Most people are inherently good in at least some small, out of the way corner of themselves. I have always thought this and maybe that is what gets me into relationships with some pretty bad people. On the other hand, I have seen quite a few people (who society might perceive as being "bad") do some very good things under the right circumstances.
Take me for example. I am not a saint by anyone's standards, but this year I actually donated to Obama for President. It was the first time in my life I actually made a donation to a political campaign. Barak Obama is something of a physical embodiment of his message of change, and I thought then, and do now, that he is the first person of color to have a realistic chance of being elected President.
Most Americans would like to do something for someone, to feel as though they make even a small difference in our world. Just working to pay the bills takes up most of our time, and even with the best intentions it is hard to get anything done, so most of us end up doing very little.
Today I ran across a site that claims to allow anyone and everyone to do something positive for various causes just by clicking on links to sponsor sites. A friend of mine had links to this site on her Myspace page, so I checked them out. I thought it was a cool idea, but I wanted to dig a little deeper before I gave the site any publicity. After all, there are so many things on the web that are either totally bogus or pretty questionable at best.
Greater Good Network is run by CharityUSA.com, a for-profit company based in Seattle, Washinton. It has been around in one form or another since 1999. The company sells advertising on its site. The advertisers pay CharityUSA on a per-click basis for the traffic the site drives to theirs. A part of the proceeds are then donated to the charities represented on the site.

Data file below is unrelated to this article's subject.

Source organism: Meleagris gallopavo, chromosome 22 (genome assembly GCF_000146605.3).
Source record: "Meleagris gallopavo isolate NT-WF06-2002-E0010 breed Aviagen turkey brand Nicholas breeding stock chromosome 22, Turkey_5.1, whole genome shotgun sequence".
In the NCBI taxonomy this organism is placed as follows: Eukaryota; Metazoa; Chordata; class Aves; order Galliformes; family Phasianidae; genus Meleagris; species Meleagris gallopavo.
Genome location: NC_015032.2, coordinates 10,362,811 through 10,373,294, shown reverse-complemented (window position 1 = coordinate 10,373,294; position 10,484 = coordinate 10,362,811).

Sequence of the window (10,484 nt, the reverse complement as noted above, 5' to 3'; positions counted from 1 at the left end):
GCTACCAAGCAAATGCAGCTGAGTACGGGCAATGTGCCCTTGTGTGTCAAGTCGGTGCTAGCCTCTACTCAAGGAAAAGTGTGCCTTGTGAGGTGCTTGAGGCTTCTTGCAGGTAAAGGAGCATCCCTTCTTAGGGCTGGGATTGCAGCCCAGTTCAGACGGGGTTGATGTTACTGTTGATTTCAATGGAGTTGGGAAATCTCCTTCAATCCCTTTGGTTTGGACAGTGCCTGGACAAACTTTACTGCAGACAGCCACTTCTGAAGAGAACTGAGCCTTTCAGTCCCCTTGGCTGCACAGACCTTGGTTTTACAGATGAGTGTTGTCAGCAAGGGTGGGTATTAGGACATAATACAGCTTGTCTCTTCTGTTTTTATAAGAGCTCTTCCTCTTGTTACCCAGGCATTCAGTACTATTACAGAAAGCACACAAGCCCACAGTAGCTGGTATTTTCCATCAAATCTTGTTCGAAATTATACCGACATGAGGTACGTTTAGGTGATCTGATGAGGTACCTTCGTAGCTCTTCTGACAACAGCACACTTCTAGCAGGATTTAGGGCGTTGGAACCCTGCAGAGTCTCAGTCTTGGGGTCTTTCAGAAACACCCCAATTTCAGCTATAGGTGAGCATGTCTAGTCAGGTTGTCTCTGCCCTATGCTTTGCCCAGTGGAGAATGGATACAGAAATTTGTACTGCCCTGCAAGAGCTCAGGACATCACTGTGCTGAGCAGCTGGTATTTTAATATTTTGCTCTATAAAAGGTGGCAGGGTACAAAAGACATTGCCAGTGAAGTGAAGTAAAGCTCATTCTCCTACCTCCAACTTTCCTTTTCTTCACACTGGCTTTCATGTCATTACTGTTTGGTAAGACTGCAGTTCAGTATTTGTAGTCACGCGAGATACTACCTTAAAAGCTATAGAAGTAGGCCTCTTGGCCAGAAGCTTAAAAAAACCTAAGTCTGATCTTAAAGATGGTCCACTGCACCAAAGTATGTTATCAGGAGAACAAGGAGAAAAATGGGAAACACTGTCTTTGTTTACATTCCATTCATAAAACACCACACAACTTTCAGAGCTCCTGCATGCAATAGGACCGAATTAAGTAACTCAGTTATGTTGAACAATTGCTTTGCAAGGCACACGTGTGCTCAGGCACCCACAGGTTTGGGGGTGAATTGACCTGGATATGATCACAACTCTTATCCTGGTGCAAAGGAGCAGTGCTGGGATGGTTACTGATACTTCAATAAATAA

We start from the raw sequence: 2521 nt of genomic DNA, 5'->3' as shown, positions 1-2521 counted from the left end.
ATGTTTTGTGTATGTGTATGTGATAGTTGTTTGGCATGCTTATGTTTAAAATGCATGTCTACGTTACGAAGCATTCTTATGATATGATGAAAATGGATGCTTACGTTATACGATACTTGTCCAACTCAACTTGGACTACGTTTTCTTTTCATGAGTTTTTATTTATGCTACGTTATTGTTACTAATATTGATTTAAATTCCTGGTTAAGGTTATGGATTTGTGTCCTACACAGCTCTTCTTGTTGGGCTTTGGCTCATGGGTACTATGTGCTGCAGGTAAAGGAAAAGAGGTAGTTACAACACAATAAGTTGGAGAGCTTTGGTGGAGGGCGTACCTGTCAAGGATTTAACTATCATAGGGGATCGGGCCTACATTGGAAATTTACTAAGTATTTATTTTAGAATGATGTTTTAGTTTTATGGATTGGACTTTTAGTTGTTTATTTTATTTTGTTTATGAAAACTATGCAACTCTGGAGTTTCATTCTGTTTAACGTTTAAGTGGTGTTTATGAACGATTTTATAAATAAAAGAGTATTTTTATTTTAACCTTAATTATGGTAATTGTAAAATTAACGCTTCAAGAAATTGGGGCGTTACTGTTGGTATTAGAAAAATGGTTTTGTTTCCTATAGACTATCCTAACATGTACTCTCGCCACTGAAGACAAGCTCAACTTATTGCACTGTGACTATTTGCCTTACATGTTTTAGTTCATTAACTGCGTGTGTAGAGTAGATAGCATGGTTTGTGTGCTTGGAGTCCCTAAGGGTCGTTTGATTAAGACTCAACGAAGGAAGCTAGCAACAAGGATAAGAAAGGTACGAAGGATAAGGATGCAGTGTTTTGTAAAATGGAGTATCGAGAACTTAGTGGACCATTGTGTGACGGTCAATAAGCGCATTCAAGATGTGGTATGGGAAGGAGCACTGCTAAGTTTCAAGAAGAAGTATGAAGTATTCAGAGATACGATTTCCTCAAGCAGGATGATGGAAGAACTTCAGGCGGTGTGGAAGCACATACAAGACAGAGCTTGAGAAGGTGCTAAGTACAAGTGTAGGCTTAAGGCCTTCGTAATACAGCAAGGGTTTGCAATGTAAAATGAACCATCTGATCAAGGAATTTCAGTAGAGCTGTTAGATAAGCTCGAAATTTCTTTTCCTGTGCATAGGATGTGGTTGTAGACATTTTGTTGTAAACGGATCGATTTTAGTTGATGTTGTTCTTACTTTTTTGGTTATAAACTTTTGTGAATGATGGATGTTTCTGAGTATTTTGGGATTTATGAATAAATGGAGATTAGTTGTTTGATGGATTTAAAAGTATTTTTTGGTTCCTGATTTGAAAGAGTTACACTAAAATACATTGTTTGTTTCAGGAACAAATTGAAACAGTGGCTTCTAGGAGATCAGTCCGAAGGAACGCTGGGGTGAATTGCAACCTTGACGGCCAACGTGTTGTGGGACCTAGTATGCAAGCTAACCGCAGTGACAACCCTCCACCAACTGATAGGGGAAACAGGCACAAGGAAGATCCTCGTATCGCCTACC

This is pretty much how Google’s "Ad Sense" program works. I had an account with Ad Sense when I was running my blog. I was making around $300 a month from it, so I know from personal experience that the concept does work.
I did some quick research on the web about the company and found the news on them is heavily weighted to the positive. Snopes gives a positive analysis of the site and references several major media stories related to CharityUSA. The large majority of references to the company I read seem to be positive as well.
CharityUSA then seems to be a valid resource for busy people who would like to feel as though they are doing something positive for the world and its inhabitants but who don't have the time or resources necessary to do much by themselves. Simply by clicking on the site and maybe browsing through some of the very cool merchandise advertised there, you can donate a little of the advertisers money to worthwhile causes without any out of pocket expense to yourself.